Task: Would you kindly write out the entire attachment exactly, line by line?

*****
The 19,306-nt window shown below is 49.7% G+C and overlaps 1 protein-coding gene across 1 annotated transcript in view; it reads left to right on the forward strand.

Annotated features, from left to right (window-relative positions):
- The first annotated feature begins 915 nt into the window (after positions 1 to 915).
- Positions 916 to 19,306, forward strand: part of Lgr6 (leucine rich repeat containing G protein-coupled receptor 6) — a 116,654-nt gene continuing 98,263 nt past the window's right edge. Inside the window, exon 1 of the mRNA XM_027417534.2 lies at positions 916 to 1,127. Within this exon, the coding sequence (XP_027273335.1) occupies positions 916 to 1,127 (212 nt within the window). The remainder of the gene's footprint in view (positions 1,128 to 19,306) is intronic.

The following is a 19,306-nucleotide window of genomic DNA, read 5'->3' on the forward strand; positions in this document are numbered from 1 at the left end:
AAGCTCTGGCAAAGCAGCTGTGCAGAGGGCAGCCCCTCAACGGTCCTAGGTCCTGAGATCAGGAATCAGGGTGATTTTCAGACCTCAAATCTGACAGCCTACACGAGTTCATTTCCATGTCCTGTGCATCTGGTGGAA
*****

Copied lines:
The 19,306-nt window shown below is 49.7% G+C and overlaps 1 protein-coding gene across 1 annotated transcript in view; it reads left to right on the forward strand.

Annotated features, from left to right (window-relative positions):
- The first annotated feature begins 915 nt into the window (after positions 1 to 915).
- Positions 916 to 19,306, forward strand: part of Lgr6 (leucine rich repeat containing G protein-coupled receptor 6) — a 116,654-nt gene continuing 98,263 nt past the window's right edge. Inside the window, exon 1 of the mRNA XM_027417534.2 lies at positions 916 to 1,127. Within this exon, the coding sequence (XP_027273335.1) occupies positions 916 to 1,127 (212 nt within the window). The remainder of the gene's footprint in view (positions 1,128 to 19,306) is intronic.

The following is a 19,306-nucleotide window of genomic DNA, read 5'->3' on the forward strand; positions in this document are numbered from 1 at the left end:
AAGCTCTGGCAAAGCAGCTGTGCAGAGGGCAGCCCCTCAACGGTCCTAGGTCCTGAGATCAGGAATCAGGGTGATTTTCAGACCTCAAATCTGACAGCCTACACGAGTTCATTTCCATGTCCTGTGCATCTGGTGGAA